This is Not a Nest: Transcultural Metaphors and the Paradoxical Politics of International Competitions
Jean-Pierre Chupin, Université de MontréalPublished in:
Footprint, Delft Architectural Theory Journal, issue #26, Vol 14, n1, Spring 2020. Pages: 63-82
Although the architecture competition has been analysed through a number of rhetorical lenses, the recurring production of transcultural metaphors, particularly in international competitions, remains to be addressed as a genuine disciplinary phenomenon. The hypothesis of competitions as contact zones is particularly appropriate for the study of international events, in which competitors forge broad analogical figures to bridge cultural differences. Recent studies in the cognitive understanding of analogical matrices have considerably reinforced the theories on metaphors. Our analytical grid characterises analogical matrices to identify levels of symbolic operations through the differentiation of formal, structural and conceptual analogies. We first dig into a sample of competition project nicknames (Crystal, Bird’s Nest, DNA, Cloud, Lace, Stealth, etc.) to confirm that these tropes have a paradoxical status at the intersection of architects’ intents and public expectations. We then summarise an in-depth hermeneutical discourse analysis of forty North American international competitions. This indicates a fourfold series of expectations to which competitors hope to provide answers in an international ‘conflict of interpretations’. Adhering to the theory of speech acts, we suggest that performative metaphors in competitions appear less as indicators of designers’ intentions than as products of the broader context surrounding competitions themselves. We conclude with a proposed grid indexing four types of contact zones in which metaphorical relationships are actively created and not just repeated.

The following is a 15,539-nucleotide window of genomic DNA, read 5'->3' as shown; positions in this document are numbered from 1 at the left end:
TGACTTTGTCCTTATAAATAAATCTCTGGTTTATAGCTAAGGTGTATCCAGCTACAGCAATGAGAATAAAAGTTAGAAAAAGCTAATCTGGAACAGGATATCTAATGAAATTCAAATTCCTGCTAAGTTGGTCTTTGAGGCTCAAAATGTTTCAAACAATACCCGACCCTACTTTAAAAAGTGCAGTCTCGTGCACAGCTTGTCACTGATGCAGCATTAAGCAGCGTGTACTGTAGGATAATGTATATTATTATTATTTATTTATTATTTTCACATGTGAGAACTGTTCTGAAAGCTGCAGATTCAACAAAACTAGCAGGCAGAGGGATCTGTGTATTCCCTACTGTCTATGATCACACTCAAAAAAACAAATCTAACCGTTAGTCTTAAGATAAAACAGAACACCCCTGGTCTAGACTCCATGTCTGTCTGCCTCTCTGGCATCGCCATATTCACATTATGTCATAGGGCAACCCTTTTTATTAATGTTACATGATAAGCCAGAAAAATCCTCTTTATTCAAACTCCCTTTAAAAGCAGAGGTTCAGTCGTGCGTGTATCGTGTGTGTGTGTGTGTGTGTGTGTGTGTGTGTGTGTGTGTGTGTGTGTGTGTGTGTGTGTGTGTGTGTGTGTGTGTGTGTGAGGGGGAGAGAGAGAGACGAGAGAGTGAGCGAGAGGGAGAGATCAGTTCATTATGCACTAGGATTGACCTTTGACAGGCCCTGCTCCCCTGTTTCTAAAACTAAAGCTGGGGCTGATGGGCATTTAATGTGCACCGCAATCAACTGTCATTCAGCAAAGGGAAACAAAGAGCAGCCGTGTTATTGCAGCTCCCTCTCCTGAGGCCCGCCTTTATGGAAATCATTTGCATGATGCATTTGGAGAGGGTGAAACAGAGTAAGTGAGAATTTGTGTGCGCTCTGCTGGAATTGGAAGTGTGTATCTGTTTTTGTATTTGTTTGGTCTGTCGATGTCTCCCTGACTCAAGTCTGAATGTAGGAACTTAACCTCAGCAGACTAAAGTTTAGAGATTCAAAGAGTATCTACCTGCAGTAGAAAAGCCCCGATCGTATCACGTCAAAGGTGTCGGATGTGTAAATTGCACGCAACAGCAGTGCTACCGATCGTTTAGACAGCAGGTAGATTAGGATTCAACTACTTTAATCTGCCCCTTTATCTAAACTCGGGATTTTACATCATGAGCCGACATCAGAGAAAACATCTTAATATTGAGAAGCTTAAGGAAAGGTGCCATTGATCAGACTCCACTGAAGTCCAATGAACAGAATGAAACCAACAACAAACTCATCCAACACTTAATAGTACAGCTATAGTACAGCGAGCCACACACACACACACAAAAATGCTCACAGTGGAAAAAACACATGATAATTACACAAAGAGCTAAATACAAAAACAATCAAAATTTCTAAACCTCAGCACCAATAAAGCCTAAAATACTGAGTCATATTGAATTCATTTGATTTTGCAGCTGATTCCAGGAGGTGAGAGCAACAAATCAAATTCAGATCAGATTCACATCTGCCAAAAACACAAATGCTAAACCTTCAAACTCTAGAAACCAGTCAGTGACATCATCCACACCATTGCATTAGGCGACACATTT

International Competitions, Analogies, Metaphors, Analogical Matrices, Discourse Analysis, Speech Acts
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